We’re talking about protein domains, and we’ve also mentioned the term two-domain proteins. Let’s try to explain what that is and what the structure of a protein is.

We can say that a domain defines part of the function of a protein. Domains are often connected in a protein with the help of less ordered flexible sections that allow a certain level of freedom for the dynamics of the system as a whole. A protein is generally characterised by several structures. The primary structure is defined by a chain of consecutive amino acids, while at the secondary structure, side chains interact and join in different parts. The tertiary structure describes the 3D arrangement of the folded chain. It is the tertiary structure that is used to understand the functional or native state of the protein.

Could you give an example of a protein and its structures? 

One nice example is ion channels, which I studied during my PhD. Specifically, it was transient receptor potential channels (TRP channels), located in the cell membrane. The channel itself is not functional unless it forms a tetramer, that is, until it is formed by four units of identical protein chains. It is only when these four units are combined that they give rise to a compact structure which forms a pore for ion transport at its centre.

Let’s move from theory to practice. In addition to basic research, you are also involved in applying the results in various fields. Can you mention anything in particular?

We are working in multiple areas, which I think is a big advantage of protein engineering. We can thus get into various fields, which is very rewarding. For instance, we are involved with the pharmaceutical field, where we are designing specific modifications to target cancer immunotherapies. Immunotherapeutic treatment is very expensive and can be effective, but it often has unpleasant side effects due to, among other things, non-specific targeting, i.e., when the substance also acts on non-cancerous cells.

So your job is to modify the substance so that it can better target the areas it is supposed to?

Yes, we only work with a part of the antibodies and try to modify them so that they have a higher specificity towards tumour cells. In other words, making them target exactly what they’re supposed to without compromising healthy cells. We have started working on this project with colleagues from Yale University, and we are now close to filing a patent and are looking for interested biotech and pharmaceutical companies to bid for the technology.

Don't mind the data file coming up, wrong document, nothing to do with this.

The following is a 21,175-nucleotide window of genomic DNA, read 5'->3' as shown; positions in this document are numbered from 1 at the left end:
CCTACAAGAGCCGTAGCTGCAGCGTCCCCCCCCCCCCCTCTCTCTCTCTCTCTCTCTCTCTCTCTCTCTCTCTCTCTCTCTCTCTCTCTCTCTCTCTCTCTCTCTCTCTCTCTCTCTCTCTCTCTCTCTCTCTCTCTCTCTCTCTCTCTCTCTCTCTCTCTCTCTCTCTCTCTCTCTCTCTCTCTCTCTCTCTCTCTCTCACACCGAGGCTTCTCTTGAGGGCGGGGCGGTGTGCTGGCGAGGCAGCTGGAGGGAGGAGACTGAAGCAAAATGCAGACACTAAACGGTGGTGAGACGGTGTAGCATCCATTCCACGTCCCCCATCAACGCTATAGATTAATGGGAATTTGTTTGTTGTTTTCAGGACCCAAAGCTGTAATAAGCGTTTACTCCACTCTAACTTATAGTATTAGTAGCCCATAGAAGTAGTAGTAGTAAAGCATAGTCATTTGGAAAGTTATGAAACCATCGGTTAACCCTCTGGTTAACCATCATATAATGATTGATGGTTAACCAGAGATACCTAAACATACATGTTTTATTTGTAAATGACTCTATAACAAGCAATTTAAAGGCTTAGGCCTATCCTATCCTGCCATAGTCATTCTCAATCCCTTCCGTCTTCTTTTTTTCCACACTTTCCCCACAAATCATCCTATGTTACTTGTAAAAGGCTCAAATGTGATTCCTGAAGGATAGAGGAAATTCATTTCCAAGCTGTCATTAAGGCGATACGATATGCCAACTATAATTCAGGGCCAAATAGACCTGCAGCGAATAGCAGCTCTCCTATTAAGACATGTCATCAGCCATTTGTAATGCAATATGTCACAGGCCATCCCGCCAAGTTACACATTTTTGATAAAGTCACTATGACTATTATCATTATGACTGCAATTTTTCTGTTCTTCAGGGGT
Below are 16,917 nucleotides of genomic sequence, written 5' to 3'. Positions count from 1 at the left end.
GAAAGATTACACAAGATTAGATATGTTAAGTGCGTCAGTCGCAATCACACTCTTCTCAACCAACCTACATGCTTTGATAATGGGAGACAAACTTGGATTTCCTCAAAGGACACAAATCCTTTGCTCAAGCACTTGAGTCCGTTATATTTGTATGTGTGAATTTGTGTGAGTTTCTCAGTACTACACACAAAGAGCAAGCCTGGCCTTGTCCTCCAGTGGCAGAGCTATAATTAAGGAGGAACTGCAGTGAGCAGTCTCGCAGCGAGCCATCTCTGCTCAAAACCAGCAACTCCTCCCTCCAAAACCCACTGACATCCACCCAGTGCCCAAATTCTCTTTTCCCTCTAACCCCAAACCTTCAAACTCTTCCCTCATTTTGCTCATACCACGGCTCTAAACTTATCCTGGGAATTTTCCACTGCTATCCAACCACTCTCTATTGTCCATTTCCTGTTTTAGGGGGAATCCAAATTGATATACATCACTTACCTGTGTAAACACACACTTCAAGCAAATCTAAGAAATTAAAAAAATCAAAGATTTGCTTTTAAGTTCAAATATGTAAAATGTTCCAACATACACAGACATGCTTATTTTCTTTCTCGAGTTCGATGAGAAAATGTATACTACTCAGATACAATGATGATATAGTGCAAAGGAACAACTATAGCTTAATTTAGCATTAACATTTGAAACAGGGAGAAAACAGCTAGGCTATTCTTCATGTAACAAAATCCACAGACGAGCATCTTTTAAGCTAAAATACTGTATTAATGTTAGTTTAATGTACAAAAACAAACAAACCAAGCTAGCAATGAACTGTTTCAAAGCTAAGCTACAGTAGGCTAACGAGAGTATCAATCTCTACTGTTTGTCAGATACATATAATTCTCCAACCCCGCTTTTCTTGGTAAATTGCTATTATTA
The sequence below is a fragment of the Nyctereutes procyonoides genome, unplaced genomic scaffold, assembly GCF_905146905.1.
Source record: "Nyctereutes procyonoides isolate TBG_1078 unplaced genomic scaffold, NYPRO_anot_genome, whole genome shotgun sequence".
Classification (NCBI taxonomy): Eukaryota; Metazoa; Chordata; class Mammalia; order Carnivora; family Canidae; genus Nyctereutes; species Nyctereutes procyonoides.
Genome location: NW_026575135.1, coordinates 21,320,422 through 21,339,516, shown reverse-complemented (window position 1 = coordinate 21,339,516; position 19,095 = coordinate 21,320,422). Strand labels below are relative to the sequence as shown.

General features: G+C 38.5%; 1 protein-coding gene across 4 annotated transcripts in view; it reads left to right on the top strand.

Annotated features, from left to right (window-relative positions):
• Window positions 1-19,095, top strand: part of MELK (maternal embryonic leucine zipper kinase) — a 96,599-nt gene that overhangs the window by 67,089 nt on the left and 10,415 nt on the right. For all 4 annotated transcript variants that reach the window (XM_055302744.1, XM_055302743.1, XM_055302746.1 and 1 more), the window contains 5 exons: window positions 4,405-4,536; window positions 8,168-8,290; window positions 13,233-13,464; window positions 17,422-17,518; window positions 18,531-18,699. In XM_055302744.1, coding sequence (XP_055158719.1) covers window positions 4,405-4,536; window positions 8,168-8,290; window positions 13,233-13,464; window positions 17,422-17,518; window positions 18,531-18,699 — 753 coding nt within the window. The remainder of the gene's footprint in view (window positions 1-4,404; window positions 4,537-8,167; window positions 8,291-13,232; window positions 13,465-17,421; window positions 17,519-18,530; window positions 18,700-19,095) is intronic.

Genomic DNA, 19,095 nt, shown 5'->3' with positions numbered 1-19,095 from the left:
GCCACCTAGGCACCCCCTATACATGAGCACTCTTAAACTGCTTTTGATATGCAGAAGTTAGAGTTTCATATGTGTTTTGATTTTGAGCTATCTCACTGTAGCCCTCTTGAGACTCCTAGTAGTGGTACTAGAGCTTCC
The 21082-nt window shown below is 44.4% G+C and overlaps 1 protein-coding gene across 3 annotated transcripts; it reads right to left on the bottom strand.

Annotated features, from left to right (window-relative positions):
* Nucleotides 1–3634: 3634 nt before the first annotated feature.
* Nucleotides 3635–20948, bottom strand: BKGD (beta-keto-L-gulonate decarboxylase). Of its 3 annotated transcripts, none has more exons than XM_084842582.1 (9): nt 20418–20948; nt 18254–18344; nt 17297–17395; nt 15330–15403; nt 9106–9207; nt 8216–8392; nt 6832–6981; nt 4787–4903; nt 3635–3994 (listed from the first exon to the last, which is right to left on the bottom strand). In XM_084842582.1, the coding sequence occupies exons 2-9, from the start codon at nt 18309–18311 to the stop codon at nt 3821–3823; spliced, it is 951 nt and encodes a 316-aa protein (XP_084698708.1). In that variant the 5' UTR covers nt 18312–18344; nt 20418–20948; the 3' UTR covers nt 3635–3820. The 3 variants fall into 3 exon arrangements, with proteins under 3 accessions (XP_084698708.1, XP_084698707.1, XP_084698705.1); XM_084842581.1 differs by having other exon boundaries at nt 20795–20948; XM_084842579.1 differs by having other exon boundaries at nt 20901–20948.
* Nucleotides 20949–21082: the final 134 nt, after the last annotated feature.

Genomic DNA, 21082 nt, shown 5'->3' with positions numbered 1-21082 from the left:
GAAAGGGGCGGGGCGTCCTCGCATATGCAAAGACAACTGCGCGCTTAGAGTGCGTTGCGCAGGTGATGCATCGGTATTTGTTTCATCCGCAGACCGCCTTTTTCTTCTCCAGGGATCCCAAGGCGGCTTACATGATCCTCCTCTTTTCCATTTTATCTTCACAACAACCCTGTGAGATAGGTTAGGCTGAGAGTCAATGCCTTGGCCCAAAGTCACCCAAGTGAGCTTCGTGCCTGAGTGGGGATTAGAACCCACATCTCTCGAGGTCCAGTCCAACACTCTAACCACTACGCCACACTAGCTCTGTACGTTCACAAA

Can you mention any other project you are working on right now?  

The next application of the research is also in the medical field and relates to applications in dental surgery, among others. By analysing a molecule present during the formation of tooth enamel, we’ve been able to characterise new peptides, which are short chains of proteins with antimicrobial activity. We worked on the project together with the University of Chemistry and Technology in Prague, and the joint output is a patent we’ve applied for. 

What could your research findings help develop? Where could this antimicrobial activity come in handy?

Currently, we are collaborating with the University of Oslo in Norway and its associated dental clinic, where we are bonding these antimicrobial peptides to titanium material, which is a common basis for dental restorations. One of our PhD students recently spent two months in Norway developing the technology to bind the antimicrobial peptides directly to titanium denture samples and studying whether the activity of the peptides was retained. 

How many people do you actually have in your team? Are there only PhD students or younger students as well?

I have three PhD students and one postdoc in my team, five of us in total, including myself. We don’t have anyone from abroad yet, but that will probably change in the near future, due to the upcoming European Horizon project I mentioned earlier.

Are students today interested in protein engineering?

Most of the people in my team who are doing protein engineering today came from the field of molecular biology, which is concerned primarily with DNA. Students often tell me that DNA can withstand anything and is much easier to work with, and that it was only when they started to work with proteins that they recognised a real challenge. It’s no easy feat, to keep a protein in its native state, that is, to keep it stable and fully functional so that we can get valid results with it. Compared to molecular biology, protein chemistry is more complex. So yes, there is interest from those students who want to try something a little more challenging and keep advancing their skills thanks to a relatively new branch of chemistry. 

You must sometimes need to take a break from such demanding work. What do you enjoy besides chemistry and biology? What do you do to relax?